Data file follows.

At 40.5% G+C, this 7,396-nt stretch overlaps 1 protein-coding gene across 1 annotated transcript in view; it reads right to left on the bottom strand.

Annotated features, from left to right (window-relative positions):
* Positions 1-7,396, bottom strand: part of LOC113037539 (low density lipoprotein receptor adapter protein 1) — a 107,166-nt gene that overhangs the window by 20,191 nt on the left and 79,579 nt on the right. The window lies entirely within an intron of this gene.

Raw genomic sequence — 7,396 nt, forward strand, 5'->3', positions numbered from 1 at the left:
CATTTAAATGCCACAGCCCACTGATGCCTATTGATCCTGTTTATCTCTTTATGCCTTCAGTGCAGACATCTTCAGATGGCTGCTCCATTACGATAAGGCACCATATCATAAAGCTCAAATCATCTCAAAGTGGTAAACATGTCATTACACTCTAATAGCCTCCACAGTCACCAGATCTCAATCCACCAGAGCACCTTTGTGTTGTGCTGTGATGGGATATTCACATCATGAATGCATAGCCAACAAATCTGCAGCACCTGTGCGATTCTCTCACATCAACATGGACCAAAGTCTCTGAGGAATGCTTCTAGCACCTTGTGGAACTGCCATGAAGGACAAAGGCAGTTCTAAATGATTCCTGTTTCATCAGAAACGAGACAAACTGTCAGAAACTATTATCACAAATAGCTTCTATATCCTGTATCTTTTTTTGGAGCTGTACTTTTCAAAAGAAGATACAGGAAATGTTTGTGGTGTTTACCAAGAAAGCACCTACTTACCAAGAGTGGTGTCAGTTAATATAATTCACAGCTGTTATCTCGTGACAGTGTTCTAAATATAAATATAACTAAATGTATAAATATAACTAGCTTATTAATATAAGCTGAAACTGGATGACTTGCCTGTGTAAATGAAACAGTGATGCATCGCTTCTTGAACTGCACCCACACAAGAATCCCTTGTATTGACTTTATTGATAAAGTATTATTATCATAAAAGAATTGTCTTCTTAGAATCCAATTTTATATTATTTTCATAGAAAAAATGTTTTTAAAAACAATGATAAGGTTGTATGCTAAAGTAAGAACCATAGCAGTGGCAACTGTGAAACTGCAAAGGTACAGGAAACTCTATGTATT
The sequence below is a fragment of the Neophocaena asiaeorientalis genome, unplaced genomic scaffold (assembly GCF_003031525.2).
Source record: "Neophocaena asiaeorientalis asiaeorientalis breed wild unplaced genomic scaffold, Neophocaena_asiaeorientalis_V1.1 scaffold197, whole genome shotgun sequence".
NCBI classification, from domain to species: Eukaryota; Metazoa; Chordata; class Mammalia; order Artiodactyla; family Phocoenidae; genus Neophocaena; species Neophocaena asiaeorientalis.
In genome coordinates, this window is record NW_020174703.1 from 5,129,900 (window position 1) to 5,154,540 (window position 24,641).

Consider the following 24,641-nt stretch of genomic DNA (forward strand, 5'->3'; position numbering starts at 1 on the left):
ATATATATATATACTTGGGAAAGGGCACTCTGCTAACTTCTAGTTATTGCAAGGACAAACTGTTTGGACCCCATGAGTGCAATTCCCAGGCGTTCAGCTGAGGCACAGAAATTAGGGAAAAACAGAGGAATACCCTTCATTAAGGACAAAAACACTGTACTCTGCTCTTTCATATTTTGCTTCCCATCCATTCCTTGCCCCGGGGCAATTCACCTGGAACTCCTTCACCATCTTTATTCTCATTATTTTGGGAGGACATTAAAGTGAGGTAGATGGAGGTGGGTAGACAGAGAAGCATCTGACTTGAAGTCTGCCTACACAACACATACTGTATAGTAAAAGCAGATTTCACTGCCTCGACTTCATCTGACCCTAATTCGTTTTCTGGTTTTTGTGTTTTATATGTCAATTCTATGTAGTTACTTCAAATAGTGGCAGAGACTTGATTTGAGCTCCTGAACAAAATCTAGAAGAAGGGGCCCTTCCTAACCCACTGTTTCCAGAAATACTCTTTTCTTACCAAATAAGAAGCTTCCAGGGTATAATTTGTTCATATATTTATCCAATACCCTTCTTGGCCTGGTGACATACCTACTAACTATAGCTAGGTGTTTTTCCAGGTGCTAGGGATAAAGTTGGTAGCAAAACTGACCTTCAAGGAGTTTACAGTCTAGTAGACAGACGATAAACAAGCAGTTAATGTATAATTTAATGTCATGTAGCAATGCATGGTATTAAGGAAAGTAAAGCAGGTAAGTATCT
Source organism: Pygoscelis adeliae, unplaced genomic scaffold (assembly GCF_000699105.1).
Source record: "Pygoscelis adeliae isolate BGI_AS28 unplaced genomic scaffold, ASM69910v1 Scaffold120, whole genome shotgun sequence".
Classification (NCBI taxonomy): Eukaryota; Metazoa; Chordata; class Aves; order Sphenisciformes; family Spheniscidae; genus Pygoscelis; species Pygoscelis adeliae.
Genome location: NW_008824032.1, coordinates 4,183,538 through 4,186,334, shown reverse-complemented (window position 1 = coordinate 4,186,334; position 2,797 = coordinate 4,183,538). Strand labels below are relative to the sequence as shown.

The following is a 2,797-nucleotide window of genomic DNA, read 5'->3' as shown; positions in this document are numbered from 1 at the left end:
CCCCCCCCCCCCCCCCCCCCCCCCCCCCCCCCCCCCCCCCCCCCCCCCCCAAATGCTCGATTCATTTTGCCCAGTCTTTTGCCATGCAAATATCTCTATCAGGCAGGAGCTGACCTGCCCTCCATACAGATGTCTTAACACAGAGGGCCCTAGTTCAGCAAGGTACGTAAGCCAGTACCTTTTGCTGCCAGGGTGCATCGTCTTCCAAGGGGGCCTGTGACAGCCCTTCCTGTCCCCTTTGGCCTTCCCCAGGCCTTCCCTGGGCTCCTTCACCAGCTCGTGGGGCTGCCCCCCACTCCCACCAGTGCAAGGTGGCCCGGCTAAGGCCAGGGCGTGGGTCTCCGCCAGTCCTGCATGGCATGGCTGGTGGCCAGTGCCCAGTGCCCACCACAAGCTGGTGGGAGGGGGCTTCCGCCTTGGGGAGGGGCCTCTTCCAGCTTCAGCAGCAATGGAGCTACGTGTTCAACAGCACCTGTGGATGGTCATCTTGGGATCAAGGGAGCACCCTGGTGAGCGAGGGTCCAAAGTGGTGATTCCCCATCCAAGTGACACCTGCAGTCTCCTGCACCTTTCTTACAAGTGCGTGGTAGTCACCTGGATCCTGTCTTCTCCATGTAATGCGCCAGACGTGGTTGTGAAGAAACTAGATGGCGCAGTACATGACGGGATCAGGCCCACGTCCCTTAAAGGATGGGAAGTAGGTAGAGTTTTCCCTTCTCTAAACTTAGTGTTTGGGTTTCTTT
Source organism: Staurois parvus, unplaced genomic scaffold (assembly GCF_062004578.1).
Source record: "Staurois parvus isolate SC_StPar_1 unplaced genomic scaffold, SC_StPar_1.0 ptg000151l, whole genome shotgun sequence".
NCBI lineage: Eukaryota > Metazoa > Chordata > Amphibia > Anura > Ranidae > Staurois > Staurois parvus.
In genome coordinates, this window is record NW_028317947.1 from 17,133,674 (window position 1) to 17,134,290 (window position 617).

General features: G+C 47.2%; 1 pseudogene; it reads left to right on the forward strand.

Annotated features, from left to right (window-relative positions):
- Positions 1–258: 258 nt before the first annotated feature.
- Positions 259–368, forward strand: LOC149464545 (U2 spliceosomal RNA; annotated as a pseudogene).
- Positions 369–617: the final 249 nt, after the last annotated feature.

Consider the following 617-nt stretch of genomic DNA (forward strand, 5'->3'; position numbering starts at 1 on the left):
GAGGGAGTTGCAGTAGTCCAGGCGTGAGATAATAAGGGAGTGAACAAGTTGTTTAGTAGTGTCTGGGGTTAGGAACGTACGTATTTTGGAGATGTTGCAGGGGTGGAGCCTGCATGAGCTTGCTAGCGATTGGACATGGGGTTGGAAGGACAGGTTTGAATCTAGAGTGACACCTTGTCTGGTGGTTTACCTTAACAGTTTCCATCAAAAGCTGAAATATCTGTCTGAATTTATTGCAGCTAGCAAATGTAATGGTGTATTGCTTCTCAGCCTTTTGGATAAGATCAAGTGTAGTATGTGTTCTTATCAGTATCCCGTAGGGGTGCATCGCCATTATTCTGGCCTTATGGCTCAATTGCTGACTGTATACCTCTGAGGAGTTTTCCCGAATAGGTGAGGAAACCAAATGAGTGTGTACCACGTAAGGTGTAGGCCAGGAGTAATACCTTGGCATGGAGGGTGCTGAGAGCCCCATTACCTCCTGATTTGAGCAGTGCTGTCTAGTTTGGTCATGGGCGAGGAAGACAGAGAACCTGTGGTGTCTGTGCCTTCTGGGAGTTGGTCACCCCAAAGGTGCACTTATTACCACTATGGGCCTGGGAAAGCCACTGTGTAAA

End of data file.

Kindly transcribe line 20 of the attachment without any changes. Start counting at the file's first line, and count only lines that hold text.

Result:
NCBI lineage: Eukaryota > Metazoa > Chordata > Amphibia > Anura > Ranidae > Staurois > Staurois parvus.